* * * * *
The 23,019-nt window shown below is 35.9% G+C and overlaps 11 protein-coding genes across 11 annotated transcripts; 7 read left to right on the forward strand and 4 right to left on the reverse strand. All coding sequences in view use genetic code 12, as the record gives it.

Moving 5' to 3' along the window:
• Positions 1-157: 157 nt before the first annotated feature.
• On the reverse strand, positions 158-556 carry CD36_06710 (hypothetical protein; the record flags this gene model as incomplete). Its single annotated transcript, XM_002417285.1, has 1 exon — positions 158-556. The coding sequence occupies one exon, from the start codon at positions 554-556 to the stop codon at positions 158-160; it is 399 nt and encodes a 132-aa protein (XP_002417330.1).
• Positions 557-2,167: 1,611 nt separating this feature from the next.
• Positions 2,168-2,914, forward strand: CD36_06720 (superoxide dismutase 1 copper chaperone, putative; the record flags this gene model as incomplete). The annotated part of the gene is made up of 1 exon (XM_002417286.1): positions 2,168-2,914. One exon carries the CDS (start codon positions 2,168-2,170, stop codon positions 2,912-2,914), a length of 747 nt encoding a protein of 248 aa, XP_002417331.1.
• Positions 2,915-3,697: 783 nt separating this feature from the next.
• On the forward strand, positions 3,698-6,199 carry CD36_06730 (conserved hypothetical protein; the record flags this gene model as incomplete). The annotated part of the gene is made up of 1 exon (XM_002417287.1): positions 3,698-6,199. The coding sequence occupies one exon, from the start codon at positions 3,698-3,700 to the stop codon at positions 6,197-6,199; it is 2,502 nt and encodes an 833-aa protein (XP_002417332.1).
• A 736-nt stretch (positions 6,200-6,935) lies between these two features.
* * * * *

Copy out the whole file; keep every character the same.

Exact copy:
The 23,019-nt window shown below is 35.9% G+C and overlaps 11 protein-coding genes across 11 annotated transcripts; 7 read left to right on the forward strand and 4 right to left on the reverse strand. All coding sequences in view use genetic code 12, as the record gives it.

Moving 5' to 3' along the window:
• Positions 1-157: 157 nt before the first annotated feature.
• On the reverse strand, positions 158-556 carry CD36_06710 (hypothetical protein; the record flags this gene model as incomplete). Its single annotated transcript, XM_002417285.1, has 1 exon — positions 158-556. The coding sequence occupies one exon, from the start codon at positions 554-556 to the stop codon at positions 158-160; it is 399 nt and encodes a 132-aa protein (XP_002417330.1).
• Positions 557-2,167: 1,611 nt separating this feature from the next.
• Positions 2,168-2,914, forward strand: CD36_06720 (superoxide dismutase 1 copper chaperone, putative; the record flags this gene model as incomplete). The annotated part of the gene is made up of 1 exon (XM_002417286.1): positions 2,168-2,914. One exon carries the CDS (start codon positions 2,168-2,170, stop codon positions 2,912-2,914), a length of 747 nt encoding a protein of 248 aa, XP_002417331.1.
• Positions 2,915-3,697: 783 nt separating this feature from the next.
• On the forward strand, positions 3,698-6,199 carry CD36_06730 (conserved hypothetical protein; the record flags this gene model as incomplete). The annotated part of the gene is made up of 1 exon (XM_002417287.1): positions 3,698-6,199. The coding sequence occupies one exon, from the start codon at positions 3,698-3,700 to the stop codon at positions 6,197-6,199; it is 2,502 nt and encodes an 833-aa protein (XP_002417332.1).
• A 736-nt stretch (positions 6,200-6,935) lies between these two features.